Angel Gurria (pictured above),
Secretary-General of the OECD
The OECD Secretary General went even further than the Governor. The world is growing at 3 speeds: Europe is stagnant, North America is OK and emerging economies are still on fast track. Because of growing fiscal imbalances in developed countries, these nations are going to have to pull their biggest balancing act in a long time. The story has to be one where industrialised nations will convince the public of the necessity of a belt tightening exercise by increasing the fear and the danger of not doing anything. It is a legitimate strategy because the danger is real. Otherwise, markets will create rampage and dictate the rules in a disorderly manner. Take the case of Spain. It had five years of surplus but we are now putting it in the same basket as Greece. There is a real danger that if we let financial markets dictate the pace of reforms we will be in real trouble.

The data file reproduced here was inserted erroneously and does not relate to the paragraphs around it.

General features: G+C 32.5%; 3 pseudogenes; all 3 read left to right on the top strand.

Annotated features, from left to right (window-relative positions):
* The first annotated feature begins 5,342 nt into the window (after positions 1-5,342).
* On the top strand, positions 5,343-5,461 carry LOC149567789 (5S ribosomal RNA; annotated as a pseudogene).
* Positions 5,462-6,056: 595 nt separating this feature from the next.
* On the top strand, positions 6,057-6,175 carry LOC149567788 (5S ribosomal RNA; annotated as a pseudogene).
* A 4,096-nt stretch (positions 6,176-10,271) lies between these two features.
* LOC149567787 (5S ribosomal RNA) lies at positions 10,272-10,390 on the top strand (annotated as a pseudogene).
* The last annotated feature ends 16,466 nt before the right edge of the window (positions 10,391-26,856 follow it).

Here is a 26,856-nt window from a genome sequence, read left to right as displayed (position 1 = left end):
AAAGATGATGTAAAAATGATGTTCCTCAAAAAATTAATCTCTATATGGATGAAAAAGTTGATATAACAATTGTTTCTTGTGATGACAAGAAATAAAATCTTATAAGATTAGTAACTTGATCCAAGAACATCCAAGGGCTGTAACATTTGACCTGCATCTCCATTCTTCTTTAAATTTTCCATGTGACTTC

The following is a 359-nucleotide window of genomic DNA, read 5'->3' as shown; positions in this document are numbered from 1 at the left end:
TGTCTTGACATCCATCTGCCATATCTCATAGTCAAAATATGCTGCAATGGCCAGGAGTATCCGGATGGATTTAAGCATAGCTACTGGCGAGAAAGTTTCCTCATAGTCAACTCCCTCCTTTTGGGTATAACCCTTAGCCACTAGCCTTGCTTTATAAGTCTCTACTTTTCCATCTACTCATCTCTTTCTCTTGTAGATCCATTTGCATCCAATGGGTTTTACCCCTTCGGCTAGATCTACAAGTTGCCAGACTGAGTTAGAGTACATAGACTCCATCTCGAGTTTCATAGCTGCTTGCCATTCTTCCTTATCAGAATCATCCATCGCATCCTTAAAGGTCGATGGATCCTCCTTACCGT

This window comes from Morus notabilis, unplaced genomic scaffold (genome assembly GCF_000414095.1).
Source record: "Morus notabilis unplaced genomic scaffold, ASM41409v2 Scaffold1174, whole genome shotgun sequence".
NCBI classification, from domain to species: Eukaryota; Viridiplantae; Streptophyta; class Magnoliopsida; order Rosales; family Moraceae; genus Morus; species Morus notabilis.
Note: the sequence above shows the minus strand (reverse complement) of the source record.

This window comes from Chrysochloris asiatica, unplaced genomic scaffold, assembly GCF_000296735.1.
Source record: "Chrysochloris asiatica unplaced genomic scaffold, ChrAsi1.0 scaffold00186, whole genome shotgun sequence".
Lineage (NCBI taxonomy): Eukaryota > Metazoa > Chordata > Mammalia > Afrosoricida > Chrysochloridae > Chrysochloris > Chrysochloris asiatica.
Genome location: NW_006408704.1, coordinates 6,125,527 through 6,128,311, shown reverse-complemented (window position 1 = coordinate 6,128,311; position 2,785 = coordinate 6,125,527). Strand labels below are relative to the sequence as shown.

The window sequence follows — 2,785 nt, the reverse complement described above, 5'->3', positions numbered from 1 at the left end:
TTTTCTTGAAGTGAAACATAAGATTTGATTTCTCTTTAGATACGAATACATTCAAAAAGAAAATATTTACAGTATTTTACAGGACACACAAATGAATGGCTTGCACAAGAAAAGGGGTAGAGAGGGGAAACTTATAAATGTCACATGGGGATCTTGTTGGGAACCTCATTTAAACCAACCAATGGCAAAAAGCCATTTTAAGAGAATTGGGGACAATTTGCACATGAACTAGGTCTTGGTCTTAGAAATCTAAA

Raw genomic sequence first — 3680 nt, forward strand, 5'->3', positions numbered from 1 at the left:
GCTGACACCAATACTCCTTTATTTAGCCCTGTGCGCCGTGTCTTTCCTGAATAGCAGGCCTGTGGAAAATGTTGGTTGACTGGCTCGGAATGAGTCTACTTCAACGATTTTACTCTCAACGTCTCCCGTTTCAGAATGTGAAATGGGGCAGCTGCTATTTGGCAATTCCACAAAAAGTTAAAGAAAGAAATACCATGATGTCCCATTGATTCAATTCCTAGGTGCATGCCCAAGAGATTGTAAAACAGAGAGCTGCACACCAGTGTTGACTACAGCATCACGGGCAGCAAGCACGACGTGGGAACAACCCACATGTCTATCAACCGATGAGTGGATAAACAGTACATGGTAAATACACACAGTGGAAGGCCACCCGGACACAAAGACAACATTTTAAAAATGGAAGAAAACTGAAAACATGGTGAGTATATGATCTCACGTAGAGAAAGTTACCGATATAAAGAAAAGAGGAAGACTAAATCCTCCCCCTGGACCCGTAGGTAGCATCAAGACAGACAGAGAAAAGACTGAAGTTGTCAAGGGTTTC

Growth friendly policy is the new catchy phrase. A new balance has emerged:Keep the stimulus, keep zero interest rates for a while but also make sure that you sent clear signals about "fiscal consolidation". Don't start cutting government deficits now but don't start spending before you come up with specific announcements about what you intend to do to in order to reign in futures expenses with specific deadlines and measures. Are there some exceptions to this? Yes, because it is already too late for some countries like Greece.